vicki powers
freelance writer

Philosophy Supports Growth with Technology

Philosophy uses technology to streamline operations, handle Website traffic

iQ Magazine , First Quarter 2006

by Vicki Powers

Philosophy passed an extreme technology test when its skin care products were featured on Oprah's 2005 "Favorite Things" list in November 2005.

With new technology implemented just four months before, Philosophy's networking and voice over IP (VoIP) system allowed it to handle more calls more effectively. Philosophy staff handled 634 phone orders ($60,000 in sales) in the first 30 minutes after the Oprah show aired nationally, with average hold times of only 11 seconds. The Website secured 300 to 400 orders per hour.
"There is absolutely no way we could have handled this with our other system," says Jay Nystrom, IT manager at the Arizona-based Philosophy.

Philosophy's success in the last five years so strenuously tested the limits of its previous phone system that it couldn't even accommodate more employees to keep up with the growth or improve distribution channels and customer service. The company's move to a new building provided the perfect backdrop for the transition to a new networking and VoIP system in July 2005.
"We were forced to make a decision about our phone system because of the office move, which allowed us to step back and analyze our needs and plans for the future," says Mark Harshbarger, chief financial and chief operating officer at Philosophy. "VoIP was clearly a strategic decision to allow us to be prepared for the future, whatever that may be. The result is we are better prepared from a technology and communications standpoint."

A Customer-Relationship Tool

Using sophisticated VoIP technology in its customer-service area has brought Philosophy's customer communications to a much more advanced level, especially in terms of managing intelligence. Previously the company's small call center was losing and irritating customers as well as suffering backlogs in calls. The center didn't have a management system that could register or monitor its backlog, let alone manage or redirect it. With the old system, staff couldn't put callers on hold, use caller ID, or transfer calls.
Philosophy might still be dialing through a traditional PBX phone system if Sentinel Technologies, a Cisco Gold Certified partner, hadn't convinced it otherwise. Moving to the new phone system required explaining the power of IP Communications, call recording, and unified messaging, according to Kevin Koski, senior sales supervisor at Sentinel. "We helped Philosophy's top management to view the phone system as a businesswide communications tool," Koski says. "We explained the different mind-set and viewpoint, which helped create this solution."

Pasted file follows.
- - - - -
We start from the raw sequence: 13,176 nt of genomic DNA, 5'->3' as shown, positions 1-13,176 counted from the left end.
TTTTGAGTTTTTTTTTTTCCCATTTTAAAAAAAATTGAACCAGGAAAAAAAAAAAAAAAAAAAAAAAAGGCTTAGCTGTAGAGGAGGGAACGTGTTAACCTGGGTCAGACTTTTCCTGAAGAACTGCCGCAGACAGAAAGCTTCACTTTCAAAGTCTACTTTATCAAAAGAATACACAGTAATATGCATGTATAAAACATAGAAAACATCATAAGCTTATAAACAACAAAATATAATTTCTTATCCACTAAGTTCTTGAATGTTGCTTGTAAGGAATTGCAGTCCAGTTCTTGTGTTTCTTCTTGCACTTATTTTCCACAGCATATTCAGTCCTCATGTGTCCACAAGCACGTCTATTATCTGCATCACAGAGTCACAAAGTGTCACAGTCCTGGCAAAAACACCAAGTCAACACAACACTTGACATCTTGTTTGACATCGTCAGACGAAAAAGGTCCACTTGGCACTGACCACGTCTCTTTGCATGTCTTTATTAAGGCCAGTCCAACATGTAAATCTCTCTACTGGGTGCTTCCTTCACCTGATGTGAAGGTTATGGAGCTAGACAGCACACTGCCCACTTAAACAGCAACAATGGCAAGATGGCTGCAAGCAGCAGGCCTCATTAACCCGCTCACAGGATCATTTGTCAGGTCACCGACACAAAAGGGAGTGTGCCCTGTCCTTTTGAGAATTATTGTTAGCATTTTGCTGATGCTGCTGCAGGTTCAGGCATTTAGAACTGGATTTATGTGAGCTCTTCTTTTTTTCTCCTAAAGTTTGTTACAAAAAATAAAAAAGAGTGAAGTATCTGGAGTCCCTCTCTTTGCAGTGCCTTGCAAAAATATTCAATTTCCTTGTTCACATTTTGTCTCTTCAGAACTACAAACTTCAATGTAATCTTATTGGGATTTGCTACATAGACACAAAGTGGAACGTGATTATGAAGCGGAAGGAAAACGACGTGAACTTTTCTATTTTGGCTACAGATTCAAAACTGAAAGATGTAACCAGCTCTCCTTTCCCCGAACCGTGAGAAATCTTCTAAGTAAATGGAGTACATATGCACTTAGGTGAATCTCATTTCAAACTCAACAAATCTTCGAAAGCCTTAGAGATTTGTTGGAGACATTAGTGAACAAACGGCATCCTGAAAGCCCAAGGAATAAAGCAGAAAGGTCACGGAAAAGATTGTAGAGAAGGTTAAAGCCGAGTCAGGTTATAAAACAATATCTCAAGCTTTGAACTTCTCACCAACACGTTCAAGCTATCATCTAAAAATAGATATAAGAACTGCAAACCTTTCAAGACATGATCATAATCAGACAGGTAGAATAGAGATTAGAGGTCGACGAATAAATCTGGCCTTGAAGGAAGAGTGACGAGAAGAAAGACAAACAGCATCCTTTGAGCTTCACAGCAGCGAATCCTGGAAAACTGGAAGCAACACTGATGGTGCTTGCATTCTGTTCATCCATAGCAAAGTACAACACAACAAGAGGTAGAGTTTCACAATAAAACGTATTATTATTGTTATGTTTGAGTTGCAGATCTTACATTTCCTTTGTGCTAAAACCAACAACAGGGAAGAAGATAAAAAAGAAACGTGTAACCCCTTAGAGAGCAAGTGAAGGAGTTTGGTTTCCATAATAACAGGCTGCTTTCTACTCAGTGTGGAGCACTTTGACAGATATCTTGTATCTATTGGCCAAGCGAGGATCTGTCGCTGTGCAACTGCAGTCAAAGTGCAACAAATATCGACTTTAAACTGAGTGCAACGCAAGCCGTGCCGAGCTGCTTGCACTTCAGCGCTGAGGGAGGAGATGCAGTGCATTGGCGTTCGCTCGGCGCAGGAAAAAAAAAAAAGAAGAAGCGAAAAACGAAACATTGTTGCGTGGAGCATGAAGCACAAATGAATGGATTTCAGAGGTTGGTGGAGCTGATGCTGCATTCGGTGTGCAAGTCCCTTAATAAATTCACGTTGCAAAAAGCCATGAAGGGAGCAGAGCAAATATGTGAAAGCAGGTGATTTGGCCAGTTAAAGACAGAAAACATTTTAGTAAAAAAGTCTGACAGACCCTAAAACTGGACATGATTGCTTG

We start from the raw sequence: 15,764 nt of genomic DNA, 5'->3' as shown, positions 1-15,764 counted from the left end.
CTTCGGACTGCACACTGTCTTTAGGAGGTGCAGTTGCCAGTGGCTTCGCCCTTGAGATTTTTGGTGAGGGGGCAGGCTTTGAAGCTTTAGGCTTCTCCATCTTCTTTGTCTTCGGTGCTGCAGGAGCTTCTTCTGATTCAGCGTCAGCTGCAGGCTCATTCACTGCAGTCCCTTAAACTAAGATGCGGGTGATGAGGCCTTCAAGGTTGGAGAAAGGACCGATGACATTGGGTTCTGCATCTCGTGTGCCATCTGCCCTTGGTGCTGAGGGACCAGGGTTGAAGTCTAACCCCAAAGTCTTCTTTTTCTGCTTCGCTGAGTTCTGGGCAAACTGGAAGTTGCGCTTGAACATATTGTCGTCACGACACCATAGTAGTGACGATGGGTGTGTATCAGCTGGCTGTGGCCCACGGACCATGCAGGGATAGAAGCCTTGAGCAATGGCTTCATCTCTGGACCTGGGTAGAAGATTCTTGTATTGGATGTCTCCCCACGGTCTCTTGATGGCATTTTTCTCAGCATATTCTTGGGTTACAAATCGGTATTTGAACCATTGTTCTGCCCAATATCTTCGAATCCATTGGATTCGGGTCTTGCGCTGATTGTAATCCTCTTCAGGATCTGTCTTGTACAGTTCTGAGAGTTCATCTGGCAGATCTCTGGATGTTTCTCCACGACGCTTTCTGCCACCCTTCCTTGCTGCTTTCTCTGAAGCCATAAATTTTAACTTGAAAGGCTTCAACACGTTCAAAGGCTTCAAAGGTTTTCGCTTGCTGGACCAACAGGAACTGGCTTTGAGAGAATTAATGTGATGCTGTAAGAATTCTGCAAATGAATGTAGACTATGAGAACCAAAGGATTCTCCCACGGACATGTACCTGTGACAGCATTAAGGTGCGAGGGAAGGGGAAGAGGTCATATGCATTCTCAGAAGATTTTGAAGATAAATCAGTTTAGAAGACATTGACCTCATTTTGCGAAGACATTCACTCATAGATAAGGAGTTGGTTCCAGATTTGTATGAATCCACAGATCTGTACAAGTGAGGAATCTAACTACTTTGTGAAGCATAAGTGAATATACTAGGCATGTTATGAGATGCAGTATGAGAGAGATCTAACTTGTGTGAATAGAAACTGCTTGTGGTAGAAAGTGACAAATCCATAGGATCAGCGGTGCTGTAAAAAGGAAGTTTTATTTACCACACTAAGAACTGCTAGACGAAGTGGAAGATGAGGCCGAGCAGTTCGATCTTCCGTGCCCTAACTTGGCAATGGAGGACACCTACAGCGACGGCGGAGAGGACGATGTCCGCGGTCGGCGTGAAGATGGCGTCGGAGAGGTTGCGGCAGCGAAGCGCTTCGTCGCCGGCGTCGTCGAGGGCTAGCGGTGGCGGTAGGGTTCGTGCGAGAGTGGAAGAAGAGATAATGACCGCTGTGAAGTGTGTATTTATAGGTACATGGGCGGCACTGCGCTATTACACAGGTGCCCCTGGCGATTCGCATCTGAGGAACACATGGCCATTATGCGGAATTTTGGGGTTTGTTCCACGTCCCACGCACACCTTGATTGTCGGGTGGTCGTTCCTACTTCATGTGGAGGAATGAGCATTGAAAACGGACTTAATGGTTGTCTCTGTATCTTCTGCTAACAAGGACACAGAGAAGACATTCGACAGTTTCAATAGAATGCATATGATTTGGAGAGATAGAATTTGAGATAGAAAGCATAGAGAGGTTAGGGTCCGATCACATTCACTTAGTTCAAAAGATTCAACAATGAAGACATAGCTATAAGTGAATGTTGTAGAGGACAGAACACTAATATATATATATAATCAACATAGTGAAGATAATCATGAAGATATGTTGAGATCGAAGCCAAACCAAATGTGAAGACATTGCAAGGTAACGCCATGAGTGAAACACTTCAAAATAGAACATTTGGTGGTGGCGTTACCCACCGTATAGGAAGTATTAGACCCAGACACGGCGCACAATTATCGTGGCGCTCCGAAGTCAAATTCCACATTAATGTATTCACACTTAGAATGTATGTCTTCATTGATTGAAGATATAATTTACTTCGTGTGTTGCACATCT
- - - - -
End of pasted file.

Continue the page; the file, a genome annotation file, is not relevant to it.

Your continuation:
The solution includes a converged network with VoIP, call center, wireless networking, and other enhancements.

Today, Philosophy is significantly better armed to ensure customer satisfaction. Customer-service staff can now see how many calls are in queue, trace calls, record calls, and even add new queues. Staff can respond to calls more quickly because everything operates in real time. Nystrom says the technology is allowing Philosophy to use its phone system and network as a customer-relationship tool.

"We really like having the ability to see from which queue the call is coming because it gives us time to pull up the appropriate screen to prepare," says Kelly Bischoff, customer-care specialist. Although most sales are done through retailers such as QVC and Nordstrom, call volume on the new phone system will increase as Philosophy carries out plans to move into television infomercial marketing, which will increase direct sales by phone.

Field sales representatives in remote locations also are benefiting greatly from the new network. They can access Philosophy's systems from almost anywhere, which has improved their efficiency.

Philosophy moved from a 55,000-square-foot building to one more than three times that size. Yet Nystrom says communication is 100% improved for every department, including shipping, receiving, and production. Customers can access the company's Website and securely look up orders and order status. The warehouse uses a wireless network for its phones, its receiving functions, and management of inventory with 40 radio-frequency identification (RFID) readers.

The ease and flexibility of adding staff provides a huge productivity benefit as well. Adding phone lines used to be a major issue, Harshbarger says. Now, if Philosophy needs to add capacity to the current system, the IT team simply adds another switch, which will be protected, secure, and reliable.

Another feature Philosophy lacked in the past, Nystrom says, was the ability to capture customer data in a system. Today, with new technology, Philosophy can do that. "One of my responsibilities is trying to keep us ahead of the game regarding technology," he says. "It's good to show we're trying to stay ahead of the curve."

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